The Morning Ledger: Uncertainty Hangs Over R&D Tax Credit

December 3, 2013 by  
Filed under Solar Energy Tips

    [David Hall]

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The clock is ticking on the RD tax credit, and businesses have no way of knowing if it will be renewed. The perpetual uncertainty around the credit is pushing some companies to shift research overseas and making it harder for smaller firms to compete with larger rivals, writes Emily Chasan in today’s Marketplace section. Lawmakers “play chicken with it,” says Dell CFO Brian Gladden. “What companies do is they make decisions based on an assumption that it’s not going to happen.” If Dell can’t count on the credit in the U.S., he says, any incremental research spending drifts to other countries, where costs are lower or taxes credits are more generous.

Congress has extended the credit more than a dozen times since it first went into effect, often retroactively. The measure last expired at the end of 2011, was made retroactive for 2012 and extended through 2013. This forced hundreds of companies to reflect all of last year’s RD credits in this year’s first-quarter financial results. For example, iRobot recorded a gain of about eight cents a share in the first quarter—a big jump for a company that earned 61 cents a share for all of 2012, says CFO Alison Dean. Since iRobot spends about 12% of its annual revenue on research, the credit temporarily pushed its effective tax rate down to 5.8%. That made financial forecasting more difficult for the company and the analysts who follow it. With the credit’s future in doubt once again, Ms. Dean is planning for a 2014 tax rate that will be much higher. “We are trying to build credibility with our investor base, and it doesn’t help us,” she says.

For smaller companies, the credit can mean the difference between posting a profit and posting a loss. “This year it made a meaningful difference,” says Lynn Atchison, CFO of online vacation-rentals company HomeAway. The renewal of the credit has helped push the company’s effective tax rate this year down to about 32% from almost 50% last year. Ms. Atchison says HomeAway is deciding which of dozens of potential research proposals to fund next year. If the credit is extended the company may decide to fund “a project that didn’t make the first cut.”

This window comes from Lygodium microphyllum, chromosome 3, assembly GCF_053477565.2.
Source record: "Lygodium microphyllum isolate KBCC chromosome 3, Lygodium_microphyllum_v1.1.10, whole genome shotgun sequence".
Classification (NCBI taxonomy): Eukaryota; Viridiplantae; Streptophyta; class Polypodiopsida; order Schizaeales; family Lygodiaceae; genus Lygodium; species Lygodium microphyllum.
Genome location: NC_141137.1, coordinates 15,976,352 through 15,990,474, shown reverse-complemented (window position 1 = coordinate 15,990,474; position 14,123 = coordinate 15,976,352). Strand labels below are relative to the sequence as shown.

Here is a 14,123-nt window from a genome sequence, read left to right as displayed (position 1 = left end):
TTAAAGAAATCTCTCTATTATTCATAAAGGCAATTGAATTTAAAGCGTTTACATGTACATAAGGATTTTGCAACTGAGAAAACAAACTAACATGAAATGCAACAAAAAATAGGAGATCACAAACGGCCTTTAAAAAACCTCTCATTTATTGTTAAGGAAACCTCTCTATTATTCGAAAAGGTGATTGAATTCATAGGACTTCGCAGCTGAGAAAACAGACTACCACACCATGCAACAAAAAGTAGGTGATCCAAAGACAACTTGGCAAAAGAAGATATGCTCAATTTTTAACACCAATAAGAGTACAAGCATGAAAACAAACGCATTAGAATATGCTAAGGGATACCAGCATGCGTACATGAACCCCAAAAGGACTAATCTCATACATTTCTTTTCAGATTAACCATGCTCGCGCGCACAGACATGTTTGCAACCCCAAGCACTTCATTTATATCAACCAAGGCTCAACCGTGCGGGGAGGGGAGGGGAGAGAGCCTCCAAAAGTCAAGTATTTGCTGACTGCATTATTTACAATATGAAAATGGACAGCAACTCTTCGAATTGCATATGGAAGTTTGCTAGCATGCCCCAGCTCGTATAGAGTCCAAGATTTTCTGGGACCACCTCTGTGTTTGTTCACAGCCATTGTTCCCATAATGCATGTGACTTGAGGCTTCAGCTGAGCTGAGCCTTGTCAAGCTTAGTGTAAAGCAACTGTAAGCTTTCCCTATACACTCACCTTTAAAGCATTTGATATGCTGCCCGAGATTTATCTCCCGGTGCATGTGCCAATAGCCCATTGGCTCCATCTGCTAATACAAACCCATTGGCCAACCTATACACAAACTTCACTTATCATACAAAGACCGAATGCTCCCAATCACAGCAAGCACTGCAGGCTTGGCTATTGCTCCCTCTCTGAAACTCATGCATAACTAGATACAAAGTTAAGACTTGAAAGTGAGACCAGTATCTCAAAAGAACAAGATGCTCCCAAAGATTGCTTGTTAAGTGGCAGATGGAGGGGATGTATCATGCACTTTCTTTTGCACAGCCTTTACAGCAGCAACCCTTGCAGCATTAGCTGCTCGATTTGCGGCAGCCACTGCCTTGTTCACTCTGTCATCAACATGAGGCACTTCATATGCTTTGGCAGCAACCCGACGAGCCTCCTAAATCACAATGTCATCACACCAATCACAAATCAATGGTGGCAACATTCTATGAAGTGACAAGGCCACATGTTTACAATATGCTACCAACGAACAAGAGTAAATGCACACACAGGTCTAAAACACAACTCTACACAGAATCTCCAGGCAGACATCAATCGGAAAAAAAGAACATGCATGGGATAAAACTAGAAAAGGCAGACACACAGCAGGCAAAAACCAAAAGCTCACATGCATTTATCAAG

U.S. auto sales are expected to rebound in November to a seasonally adjusted annualized rate of about 15.8 million to 16 million vehicles. October’s weakness probably reflected the government shutdown rather than the increase in long-term interest rates since May, writes Ahead of the Tape’s Spencer Jakab. Meanwhile, credit conditions keep getting looser. Overall auto-loan balances hit an all-time high last month at $783 billion, up 15% in a year. A record 84.5% of car buyers used a loan or lease in the second quarter.

Markets flash: Asia finished mostly lower and Europe is down in early trade as upbeat manufacturing data from the U.S. stokes fears that the Fed could pull back on its bond-buying program soon. DJIA futures are also lower.


Chobani hires PG veteran as new CFO. Yogurt maker Chobani has named Dipak Golechha, an 18-year veteran of Procter Gamble, as its new chief financial officer, Maxwell Murphy reports. Mr. Golechha, who will start on Jan. 1, has been a divisional CFO at PG, most recently for its global feminine health and hygiene business, where he also is chief operating officer. Before that, he was CFO for its global snacks division. The appointment of Mr. Golechha is the latest in a string of executive appointments at the company. “[It was] definitely a difficult decision,” said Mr. Golechha, given nearly two decades at PG. “I’m definitely not running away from PG,” he said. Instead he wanted to pursue the opportunity to be part of Chobani’s quickly growing business. While he said he will need to start work before he can discuss his immediate plans for Chobani’s finance team, Mr. Golechha said that “the first order, and the constant order, is value creation.”